With a daily calorie budget of around 2,500 calories a day, I was shocked at how large my meals really could be. I quickly realized that with six meals a day, I could budget around 400 calories a meal, which seemed like a lot compared to my usual snacks of around 100-250 calories.
I can’t tell you how freeing this realization really was. All of a sudden, I started really thinking of food as fuel for my body, rather than feeling guilty when I ate between standard meal times.
Yes, I get funny looks when I break out one of my mini meals throughout the day. Yes, it’s a little more work to eat like this. But I no longer really care. I’ve finally accepted that feeding my body the right foods at the right time will help me stronger and fitter—and probably even make it easier to stay leaner in the long run.
A Typical Day on This New Meal Plan
Curious about what a typical day’s meals might look like on this new system? Here’s an example of what I might eat on a standard day:
Meal #1: breakfast
Oatmeal & scrambled eggs
1/3 cup steel cut oatmeal
1 whole egg
3 egg whites
1 tsp peanut butter
1 tsp ground flax seeds
1 serving fruit like blueberries or raspberries
Meal #2: post-workout
1 scoop whey protein powder
1/2 cup frozen strawberries
1/2 frozen banana
2 Tbsp oatmeal
1/2 cup coconut water
Meal #3: Lunch
Sweet potato, veggies, & some kind of protein
1 medium sweet potato
1-2 cups veggies (broccoli, brussels sprouts, red peppers, kale, etc.) OR a salad
1/2 cup quinoa
1 serving lean to medium lean protein
Meal #4: Mid-afternoon
Banana almond butter toast & cottage cheese
1 piece whole grain toast
1 Tbsp almond butter
1/2 cup cottage cheese
1/3 cup blueberries
Cinnamon (for cottage cheese)
Meal #5: Dinner
Veggies, protein, & rice
3/4 cup brown rice
2 cups veggies (broccoli, brussels sprouts, red peppers, kale, etc.)
1 serving lean to medium lean protein
1 tsp oil for cooking
Meal #6: Post-dinner
Post-dinner sweet tooth satisfier
1/2 cup greek yogurt
1/3 cup berries
2 peanut butter protein balls
Totals for the day: About 2,500 calories (50% carbohydrates, ~25% protein, ~25% fat)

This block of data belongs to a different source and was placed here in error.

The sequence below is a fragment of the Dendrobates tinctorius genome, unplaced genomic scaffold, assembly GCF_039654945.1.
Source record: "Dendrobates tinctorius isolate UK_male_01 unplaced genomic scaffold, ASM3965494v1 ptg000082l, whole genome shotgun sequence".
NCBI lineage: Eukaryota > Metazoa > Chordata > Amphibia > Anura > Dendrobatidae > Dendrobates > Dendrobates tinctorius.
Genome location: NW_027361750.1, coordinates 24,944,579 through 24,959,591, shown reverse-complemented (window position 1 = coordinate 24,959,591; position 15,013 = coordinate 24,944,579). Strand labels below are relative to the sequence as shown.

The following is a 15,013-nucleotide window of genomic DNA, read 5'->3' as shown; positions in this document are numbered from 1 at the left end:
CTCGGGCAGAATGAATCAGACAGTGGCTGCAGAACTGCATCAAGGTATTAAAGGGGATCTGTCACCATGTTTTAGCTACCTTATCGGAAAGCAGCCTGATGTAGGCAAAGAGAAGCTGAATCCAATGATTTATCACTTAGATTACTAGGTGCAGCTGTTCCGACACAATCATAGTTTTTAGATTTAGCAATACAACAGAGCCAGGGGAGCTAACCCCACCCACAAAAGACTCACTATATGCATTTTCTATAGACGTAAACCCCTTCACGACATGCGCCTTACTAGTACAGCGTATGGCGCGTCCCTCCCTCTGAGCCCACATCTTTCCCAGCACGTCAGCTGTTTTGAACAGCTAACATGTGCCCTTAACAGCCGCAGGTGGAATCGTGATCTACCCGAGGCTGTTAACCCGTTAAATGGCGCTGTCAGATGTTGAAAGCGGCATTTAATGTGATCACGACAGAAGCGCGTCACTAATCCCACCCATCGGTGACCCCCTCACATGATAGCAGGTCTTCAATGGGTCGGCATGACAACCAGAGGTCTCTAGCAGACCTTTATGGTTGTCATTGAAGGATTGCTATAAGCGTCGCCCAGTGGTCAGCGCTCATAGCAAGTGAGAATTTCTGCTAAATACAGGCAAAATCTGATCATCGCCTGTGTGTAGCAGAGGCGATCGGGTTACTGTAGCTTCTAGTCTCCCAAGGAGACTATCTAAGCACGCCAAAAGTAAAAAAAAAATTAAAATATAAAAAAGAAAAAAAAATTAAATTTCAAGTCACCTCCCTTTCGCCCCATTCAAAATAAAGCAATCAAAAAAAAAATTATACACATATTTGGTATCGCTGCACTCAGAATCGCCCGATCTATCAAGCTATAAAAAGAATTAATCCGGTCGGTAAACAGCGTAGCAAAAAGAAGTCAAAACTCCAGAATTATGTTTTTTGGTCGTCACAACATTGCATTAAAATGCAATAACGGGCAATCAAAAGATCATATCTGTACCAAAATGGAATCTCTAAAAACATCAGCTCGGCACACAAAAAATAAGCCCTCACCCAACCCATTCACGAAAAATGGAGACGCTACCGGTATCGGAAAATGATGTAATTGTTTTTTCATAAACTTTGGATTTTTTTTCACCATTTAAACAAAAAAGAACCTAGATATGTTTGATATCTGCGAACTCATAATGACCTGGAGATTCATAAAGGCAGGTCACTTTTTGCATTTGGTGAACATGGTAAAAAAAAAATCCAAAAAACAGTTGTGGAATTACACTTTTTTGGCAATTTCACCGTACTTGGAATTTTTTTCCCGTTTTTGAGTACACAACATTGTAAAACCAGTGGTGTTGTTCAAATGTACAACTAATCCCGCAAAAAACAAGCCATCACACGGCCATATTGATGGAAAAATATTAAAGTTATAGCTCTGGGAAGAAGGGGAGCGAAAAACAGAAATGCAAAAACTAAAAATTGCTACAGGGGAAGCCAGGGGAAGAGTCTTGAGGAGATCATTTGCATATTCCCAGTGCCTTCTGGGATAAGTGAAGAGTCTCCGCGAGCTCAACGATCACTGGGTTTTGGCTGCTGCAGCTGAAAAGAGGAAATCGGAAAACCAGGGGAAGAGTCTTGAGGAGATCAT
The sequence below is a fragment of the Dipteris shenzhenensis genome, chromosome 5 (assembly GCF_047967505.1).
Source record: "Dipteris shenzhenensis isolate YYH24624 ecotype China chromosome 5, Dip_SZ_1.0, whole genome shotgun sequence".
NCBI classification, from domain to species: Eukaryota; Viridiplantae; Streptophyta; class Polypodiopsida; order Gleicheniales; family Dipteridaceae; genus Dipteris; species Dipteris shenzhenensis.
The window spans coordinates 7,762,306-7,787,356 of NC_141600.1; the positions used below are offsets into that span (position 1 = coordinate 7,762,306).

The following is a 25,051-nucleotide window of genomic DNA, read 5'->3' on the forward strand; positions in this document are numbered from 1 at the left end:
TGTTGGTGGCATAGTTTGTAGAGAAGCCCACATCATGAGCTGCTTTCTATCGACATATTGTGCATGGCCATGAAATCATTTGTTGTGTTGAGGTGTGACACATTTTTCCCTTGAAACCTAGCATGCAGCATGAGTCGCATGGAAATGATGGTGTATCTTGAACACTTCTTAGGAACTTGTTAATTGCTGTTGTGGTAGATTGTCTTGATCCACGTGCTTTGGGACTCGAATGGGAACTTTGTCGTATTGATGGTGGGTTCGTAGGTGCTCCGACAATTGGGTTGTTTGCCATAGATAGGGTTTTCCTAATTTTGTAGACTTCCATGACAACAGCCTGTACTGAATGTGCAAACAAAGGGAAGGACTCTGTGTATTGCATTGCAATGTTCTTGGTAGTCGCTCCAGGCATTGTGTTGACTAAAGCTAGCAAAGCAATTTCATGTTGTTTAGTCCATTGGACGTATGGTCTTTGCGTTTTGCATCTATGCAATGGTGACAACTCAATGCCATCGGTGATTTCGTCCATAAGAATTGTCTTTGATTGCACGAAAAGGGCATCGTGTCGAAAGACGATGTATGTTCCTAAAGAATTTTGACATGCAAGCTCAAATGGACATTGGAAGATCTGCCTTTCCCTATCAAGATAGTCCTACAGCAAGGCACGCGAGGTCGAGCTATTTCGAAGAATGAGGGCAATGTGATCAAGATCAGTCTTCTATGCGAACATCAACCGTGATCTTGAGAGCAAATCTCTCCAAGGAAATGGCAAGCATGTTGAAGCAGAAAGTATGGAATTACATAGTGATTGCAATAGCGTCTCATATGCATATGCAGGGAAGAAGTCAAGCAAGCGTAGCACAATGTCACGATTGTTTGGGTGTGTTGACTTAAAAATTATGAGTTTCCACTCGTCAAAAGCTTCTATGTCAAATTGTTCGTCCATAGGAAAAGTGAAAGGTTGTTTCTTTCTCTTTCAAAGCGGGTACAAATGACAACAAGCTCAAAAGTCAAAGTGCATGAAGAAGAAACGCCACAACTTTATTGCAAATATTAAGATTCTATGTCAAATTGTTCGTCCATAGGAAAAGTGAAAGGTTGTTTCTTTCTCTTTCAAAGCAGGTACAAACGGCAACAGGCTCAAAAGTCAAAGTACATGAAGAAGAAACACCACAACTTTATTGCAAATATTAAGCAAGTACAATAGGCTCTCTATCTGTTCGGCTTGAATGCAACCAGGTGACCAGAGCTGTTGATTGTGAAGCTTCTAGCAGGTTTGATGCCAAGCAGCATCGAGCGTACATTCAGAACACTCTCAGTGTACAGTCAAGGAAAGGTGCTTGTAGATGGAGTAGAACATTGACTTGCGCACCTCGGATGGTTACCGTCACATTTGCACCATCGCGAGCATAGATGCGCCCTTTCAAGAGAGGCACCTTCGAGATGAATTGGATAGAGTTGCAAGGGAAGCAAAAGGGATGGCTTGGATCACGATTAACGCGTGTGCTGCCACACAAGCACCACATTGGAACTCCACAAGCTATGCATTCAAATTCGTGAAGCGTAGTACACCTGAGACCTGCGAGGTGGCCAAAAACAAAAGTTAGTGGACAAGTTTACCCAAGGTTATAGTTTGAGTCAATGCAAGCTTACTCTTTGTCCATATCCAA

The Ideal Vs. Reality
Of course, this doesn’t mean that I’m now planning out my meals perfectly every single day, 100% of the time.
I am human, after all, and definitely don’t want to live my life out of tupperware containers and perfectly portioned plastic bags.
Yet thinking in terms of meals has given me a lot of freedom, and as long as I plan a little ahead of time (intentionally make leftovers, do a little meal prepping when I have some spare time, bring healthy foods with me when I’m on the go), I actually think less about food during the day than I did before, since I know I won’t ever be overly hungry and I’ll have my next meal soon after my last.
So will this method of eating work for you?
The truth is that without talking to you about your specific goals, your body type, and your current eating habits, I have no idea. You might, like I did, find that eating more substantial meals more often helps curb your cravings, boost your energy levels, and fuel your workouts. Or, you might be one of those people who prefers to fast for part of the day and eat a couple of larger meals without snacking much at all.
Either way, I encourage you to experiment with your style of eating, your meal frequency, and your overall nutrition to find what works for you long-term.
Because food is fuel—and everything we take affects our mood, our energy levels, and of course, how we perform in our workouts and our lives. So choose wisely, and enjoy every bite.